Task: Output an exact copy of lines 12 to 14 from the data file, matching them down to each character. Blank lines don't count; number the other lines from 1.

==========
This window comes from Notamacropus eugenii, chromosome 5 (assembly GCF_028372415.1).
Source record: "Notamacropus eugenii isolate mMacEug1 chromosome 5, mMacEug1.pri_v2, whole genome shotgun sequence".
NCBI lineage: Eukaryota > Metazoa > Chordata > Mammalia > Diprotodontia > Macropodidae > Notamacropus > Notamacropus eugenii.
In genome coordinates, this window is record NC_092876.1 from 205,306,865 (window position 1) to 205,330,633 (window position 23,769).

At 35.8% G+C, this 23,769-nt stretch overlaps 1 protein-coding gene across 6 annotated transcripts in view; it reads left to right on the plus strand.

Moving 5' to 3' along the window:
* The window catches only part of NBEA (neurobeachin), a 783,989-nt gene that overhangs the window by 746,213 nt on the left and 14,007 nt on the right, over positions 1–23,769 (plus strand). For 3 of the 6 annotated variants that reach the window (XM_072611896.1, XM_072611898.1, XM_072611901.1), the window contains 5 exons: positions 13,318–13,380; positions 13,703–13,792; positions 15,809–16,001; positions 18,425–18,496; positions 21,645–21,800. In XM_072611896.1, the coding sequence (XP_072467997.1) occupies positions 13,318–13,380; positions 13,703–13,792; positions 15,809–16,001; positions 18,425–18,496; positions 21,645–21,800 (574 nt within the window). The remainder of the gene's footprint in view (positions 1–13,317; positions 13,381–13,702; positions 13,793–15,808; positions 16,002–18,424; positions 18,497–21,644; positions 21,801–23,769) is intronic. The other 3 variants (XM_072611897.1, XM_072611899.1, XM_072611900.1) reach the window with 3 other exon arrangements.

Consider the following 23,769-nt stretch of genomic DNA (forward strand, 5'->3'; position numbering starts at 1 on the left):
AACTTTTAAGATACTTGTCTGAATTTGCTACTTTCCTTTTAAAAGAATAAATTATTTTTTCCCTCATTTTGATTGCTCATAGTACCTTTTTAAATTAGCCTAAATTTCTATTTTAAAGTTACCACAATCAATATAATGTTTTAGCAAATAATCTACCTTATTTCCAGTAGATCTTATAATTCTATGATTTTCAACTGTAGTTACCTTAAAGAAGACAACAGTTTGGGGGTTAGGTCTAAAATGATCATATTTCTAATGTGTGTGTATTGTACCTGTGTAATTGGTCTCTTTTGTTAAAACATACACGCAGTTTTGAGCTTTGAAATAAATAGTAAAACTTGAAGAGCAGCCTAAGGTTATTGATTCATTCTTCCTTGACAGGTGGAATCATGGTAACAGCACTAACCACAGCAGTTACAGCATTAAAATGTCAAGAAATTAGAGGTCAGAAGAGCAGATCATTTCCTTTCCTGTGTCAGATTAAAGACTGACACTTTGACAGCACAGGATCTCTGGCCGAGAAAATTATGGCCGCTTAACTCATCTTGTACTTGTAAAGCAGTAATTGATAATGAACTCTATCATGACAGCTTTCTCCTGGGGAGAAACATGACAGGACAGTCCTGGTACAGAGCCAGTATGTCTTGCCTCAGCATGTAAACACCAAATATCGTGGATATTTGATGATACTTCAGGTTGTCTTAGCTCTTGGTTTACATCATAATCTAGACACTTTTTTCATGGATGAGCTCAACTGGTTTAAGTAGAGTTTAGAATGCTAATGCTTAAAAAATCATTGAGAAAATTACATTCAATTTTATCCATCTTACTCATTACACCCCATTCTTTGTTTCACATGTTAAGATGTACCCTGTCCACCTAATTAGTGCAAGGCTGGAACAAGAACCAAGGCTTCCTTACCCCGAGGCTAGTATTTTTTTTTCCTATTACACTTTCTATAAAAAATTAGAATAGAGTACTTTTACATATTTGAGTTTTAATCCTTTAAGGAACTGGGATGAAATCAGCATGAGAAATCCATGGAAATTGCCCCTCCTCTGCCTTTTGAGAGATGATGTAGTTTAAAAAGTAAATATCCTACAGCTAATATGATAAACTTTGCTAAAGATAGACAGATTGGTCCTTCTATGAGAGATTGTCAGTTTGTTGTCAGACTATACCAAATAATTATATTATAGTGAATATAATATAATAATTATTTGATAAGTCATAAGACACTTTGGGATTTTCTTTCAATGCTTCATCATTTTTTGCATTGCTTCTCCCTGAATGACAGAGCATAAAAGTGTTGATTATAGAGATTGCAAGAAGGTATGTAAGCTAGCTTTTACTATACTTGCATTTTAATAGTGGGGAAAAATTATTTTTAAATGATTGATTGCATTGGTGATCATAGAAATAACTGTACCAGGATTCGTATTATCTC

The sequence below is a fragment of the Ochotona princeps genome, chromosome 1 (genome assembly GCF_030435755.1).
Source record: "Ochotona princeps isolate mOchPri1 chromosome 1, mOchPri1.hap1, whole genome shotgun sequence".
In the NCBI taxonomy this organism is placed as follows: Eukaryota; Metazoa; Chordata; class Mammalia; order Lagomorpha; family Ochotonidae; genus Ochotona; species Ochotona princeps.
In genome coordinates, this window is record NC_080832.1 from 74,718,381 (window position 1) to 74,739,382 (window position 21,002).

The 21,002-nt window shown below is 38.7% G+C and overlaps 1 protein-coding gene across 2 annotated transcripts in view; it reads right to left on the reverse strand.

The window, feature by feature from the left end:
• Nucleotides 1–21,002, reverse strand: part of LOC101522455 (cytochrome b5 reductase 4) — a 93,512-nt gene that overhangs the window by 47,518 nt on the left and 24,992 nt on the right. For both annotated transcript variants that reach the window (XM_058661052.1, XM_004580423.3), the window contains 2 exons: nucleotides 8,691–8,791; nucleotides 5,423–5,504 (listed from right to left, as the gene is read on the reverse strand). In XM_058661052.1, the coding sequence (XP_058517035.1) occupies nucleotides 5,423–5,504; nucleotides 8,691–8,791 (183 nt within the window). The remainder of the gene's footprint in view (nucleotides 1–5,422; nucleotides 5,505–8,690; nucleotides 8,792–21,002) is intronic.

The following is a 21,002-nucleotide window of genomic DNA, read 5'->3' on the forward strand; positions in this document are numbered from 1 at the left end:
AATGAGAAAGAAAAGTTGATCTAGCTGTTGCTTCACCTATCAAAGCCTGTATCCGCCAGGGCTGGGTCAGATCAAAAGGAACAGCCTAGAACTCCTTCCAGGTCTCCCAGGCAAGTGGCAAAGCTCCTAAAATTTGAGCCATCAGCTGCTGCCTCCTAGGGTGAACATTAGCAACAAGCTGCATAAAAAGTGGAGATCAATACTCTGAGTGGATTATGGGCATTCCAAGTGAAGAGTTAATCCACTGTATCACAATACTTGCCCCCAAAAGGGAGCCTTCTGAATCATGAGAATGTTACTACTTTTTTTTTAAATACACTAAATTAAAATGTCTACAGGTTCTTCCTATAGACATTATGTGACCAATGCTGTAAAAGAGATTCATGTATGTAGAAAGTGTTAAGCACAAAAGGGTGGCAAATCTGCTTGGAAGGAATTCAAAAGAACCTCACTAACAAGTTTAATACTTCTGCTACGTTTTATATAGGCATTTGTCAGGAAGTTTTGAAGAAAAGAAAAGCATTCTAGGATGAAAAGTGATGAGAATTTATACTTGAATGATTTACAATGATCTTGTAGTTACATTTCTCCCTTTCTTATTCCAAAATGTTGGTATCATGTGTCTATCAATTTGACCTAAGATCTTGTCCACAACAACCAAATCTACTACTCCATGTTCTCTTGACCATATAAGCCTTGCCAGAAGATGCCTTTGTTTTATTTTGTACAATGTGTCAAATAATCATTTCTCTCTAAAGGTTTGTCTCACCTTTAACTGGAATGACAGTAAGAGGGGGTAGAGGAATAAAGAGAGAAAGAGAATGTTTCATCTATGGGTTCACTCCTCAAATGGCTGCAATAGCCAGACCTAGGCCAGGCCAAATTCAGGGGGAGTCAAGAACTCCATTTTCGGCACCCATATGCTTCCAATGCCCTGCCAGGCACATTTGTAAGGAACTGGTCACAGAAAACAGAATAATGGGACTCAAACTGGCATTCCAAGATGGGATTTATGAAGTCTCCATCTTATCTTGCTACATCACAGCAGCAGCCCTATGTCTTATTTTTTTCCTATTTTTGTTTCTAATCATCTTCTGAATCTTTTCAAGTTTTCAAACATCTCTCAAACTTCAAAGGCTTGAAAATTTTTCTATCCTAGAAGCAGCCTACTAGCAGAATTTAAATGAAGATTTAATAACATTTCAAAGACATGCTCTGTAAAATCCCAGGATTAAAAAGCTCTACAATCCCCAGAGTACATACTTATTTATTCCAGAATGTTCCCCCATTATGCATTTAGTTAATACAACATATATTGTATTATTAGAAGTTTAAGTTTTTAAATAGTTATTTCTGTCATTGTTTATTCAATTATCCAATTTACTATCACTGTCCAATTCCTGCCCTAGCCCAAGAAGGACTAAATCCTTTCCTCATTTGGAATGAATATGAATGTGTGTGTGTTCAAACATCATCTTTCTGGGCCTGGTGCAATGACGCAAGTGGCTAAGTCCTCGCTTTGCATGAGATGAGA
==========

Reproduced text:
In the NCBI taxonomy this organism is placed as follows: Eukaryota; Metazoa; Chordata; class Mammalia; order Lagomorpha; family Ochotonidae; genus Ochotona; species Ochotona princeps.
In genome coordinates, this window is record NC_080832.1 from 74,718,381 (window position 1) to 74,739,382 (window position 21,002).

The 21,002-nt window shown below is 38.7% G+C and overlaps 1 protein-coding gene across 2 annotated transcripts in view; it reads right to left on the reverse strand.